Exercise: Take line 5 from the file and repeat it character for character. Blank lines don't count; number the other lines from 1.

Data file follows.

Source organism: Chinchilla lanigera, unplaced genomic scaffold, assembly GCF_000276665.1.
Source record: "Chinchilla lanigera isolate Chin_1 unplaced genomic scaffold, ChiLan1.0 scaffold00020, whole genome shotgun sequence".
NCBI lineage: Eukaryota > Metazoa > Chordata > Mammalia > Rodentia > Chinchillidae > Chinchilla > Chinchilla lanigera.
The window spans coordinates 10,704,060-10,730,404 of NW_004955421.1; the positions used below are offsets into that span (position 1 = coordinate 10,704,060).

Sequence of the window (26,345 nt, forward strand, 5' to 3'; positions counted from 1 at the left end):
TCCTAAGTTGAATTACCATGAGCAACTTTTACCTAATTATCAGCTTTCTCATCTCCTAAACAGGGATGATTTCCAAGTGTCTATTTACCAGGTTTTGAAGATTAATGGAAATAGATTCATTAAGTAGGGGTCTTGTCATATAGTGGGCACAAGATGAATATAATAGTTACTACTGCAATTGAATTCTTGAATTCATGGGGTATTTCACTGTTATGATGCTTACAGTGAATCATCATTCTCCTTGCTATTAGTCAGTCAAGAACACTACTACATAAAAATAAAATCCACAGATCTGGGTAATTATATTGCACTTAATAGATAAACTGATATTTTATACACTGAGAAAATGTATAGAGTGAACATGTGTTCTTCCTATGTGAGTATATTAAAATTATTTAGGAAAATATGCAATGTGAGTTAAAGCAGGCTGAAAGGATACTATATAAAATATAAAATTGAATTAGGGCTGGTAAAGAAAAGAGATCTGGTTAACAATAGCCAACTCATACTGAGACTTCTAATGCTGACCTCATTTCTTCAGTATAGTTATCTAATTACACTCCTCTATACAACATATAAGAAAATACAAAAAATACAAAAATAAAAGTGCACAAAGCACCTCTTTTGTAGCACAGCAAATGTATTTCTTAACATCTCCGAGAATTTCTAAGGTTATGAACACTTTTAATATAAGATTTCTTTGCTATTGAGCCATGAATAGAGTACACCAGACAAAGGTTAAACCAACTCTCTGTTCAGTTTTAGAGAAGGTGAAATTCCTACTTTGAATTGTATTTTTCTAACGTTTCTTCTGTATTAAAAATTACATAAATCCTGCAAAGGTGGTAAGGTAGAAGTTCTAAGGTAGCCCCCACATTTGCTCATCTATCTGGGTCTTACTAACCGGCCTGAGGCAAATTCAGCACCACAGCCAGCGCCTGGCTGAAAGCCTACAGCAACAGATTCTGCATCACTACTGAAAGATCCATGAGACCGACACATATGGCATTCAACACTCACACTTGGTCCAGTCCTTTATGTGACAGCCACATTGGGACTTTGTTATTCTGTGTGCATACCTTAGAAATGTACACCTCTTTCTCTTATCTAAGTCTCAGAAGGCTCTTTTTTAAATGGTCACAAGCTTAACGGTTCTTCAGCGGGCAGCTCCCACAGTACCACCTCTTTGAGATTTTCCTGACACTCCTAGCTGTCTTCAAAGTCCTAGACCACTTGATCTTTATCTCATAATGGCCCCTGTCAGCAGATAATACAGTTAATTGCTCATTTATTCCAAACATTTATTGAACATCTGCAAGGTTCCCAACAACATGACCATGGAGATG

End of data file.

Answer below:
Sequence of the window (26,345 nt, forward strand, 5' to 3'; positions counted from 1 at the left end):